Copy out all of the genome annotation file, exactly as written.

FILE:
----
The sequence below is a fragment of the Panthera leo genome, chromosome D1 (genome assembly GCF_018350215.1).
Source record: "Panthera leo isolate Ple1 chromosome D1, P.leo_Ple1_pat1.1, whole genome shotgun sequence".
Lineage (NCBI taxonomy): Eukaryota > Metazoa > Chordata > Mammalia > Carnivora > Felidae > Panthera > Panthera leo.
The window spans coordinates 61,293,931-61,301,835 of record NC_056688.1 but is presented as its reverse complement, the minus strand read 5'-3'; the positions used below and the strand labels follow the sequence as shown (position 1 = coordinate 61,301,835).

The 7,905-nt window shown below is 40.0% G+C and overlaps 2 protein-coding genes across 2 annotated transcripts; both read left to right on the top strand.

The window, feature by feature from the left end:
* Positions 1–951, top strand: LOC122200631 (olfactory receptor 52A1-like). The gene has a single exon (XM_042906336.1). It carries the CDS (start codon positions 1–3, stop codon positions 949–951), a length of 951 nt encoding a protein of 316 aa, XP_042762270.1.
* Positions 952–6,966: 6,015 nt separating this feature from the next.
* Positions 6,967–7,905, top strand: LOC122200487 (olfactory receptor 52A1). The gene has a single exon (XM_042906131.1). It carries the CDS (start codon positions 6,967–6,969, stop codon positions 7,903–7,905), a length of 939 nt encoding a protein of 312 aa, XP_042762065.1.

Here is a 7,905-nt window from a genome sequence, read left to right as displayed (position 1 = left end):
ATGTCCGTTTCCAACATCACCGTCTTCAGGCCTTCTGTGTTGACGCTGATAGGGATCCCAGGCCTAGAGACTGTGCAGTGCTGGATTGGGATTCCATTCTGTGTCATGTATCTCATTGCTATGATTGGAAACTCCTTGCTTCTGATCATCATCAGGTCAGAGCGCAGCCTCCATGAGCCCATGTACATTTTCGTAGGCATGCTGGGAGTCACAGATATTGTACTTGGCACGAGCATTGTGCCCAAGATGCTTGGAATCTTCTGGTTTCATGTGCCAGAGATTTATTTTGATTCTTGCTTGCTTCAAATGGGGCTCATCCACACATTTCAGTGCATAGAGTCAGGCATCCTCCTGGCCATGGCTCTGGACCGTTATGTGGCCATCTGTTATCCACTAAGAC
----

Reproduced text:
The sequence below is a fragment of the Panthera leo genome, chromosome D1 (genome assembly GCF_018350215.1).
Source record: "Panthera leo isolate Ple1 chromosome D1, P.leo_Ple1_pat1.1, whole genome shotgun sequence".
Lineage (NCBI taxonomy): Eukaryota > Metazoa > Chordata > Mammalia > Carnivora > Felidae > Panthera > Panthera leo.
The window spans coordinates 61,293,931-61,301,835 of record NC_056688.1 but is presented as its reverse complement, the minus strand read 5'-3'; the positions used below and the strand labels follow the sequence as shown (position 1 = coordinate 61,301,835).

The 7,905-nt window shown below is 40.0% G+C and overlaps 2 protein-coding genes across 2 annotated transcripts; both read left to right on the top strand.

The window, feature by feature from the left end:
* Positions 1–951, top strand: LOC122200631 (olfactory receptor 52A1-like). The gene has a single exon (XM_042906336.1). It carries the CDS (start codon positions 1–3, stop codon positions 949–951), a length of 951 nt encoding a protein of 316 aa, XP_042762270.1.
* Positions 952–6,966: 6,015 nt separating this feature from the next.
* Positions 6,967–7,905, top strand: LOC122200487 (olfactory receptor 52A1). The gene has a single exon (XM_042906131.1). It carries the CDS (start codon positions 6,967–6,969, stop codon positions 7,903–7,905), a length of 939 nt encoding a protein of 312 aa, XP_042762065.1.

Here is a 7,905-nt window from a genome sequence, read left to right as displayed (position 1 = left end):
ATGTCCGTTTCCAACATCACCGTCTTCAGGCCTTCTGTGTTGACGCTGATAGGGATCCCAGGCCTAGAGACTGTGCAGTGCTGGATTGGGATTCCATTCTGTGTCATGTATCTCATTGCTATGATTGGAAACTCCTTGCTTCTGATCATCATCAGGTCAGAGCGCAGCCTCCATGAGCCCATGTACATTTTCGTAGGCATGCTGGGAGTCACAGATATTGTACTTGGCACGAGCATTGTGCCCAAGATGCTTGGAATCTTCTGGTTTCATGTGCCAGAGATTTATTTTGATTCTTGCTTGCTTCAAATGGGGCTCATCCACACATTTCAGTGCATAGAGTCAGGCATCCTCCTGGCCATGGCTCTGGACCGTTATGTGGCCATCTGTTATCCACTAAGAC